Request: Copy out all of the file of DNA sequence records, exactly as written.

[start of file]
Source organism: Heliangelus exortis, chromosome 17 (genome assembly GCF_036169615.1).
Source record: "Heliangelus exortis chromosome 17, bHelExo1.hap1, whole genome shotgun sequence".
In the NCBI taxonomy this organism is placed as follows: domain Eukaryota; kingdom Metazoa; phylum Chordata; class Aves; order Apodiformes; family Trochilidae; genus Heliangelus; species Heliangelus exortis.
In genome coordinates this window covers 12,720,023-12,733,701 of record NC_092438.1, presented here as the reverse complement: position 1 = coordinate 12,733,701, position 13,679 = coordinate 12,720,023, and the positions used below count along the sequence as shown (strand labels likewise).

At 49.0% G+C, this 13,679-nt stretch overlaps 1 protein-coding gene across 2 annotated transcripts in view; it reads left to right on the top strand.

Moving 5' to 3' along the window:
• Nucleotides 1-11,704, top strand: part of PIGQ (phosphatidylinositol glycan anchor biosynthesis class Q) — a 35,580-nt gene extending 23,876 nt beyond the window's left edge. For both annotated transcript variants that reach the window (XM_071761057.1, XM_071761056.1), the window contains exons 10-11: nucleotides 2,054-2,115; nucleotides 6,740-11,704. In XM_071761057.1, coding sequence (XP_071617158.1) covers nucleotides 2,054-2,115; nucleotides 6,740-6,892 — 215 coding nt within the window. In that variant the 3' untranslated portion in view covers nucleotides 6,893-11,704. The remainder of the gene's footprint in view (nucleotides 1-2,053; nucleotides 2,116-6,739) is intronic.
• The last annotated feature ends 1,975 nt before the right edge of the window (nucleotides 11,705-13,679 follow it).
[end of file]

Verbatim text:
Source organism: Heliangelus exortis, chromosome 17 (genome assembly GCF_036169615.1).
Source record: "Heliangelus exortis chromosome 17, bHelExo1.hap1, whole genome shotgun sequence".
In the NCBI taxonomy this organism is placed as follows: domain Eukaryota; kingdom Metazoa; phylum Chordata; class Aves; order Apodiformes; family Trochilidae; genus Heliangelus; species Heliangelus exortis.
In genome coordinates this window covers 12,720,023-12,733,701 of record NC_092438.1, presented here as the reverse complement: position 1 = coordinate 12,733,701, position 13,679 = coordinate 12,720,023, and the positions used below count along the sequence as shown (strand labels likewise).

At 49.0% G+C, this 13,679-nt stretch overlaps 1 protein-coding gene across 2 annotated transcripts in view; it reads left to right on the top strand.

Moving 5' to 3' along the window:
• Nucleotides 1-11,704, top strand: part of PIGQ (phosphatidylinositol glycan anchor biosynthesis class Q) — a 35,580-nt gene extending 23,876 nt beyond the window's left edge. For both annotated transcript variants that reach the window (XM_071761057.1, XM_071761056.1), the window contains exons 10-11: nucleotides 2,054-2,115; nucleotides 6,740-11,704. In XM_071761057.1, coding sequence (XP_071617158.1) covers nucleotides 2,054-2,115; nucleotides 6,740-6,892 — 215 coding nt within the window. In that variant the 3' untranslated portion in view covers nucleotides 6,893-11,704. The remainder of the gene's footprint in view (nucleotides 1-2,053; nucleotides 2,116-6,739) is intronic.
• The last annotated feature ends 1,975 nt before the right edge of the window (nucleotides 11,705-13,679 follow it).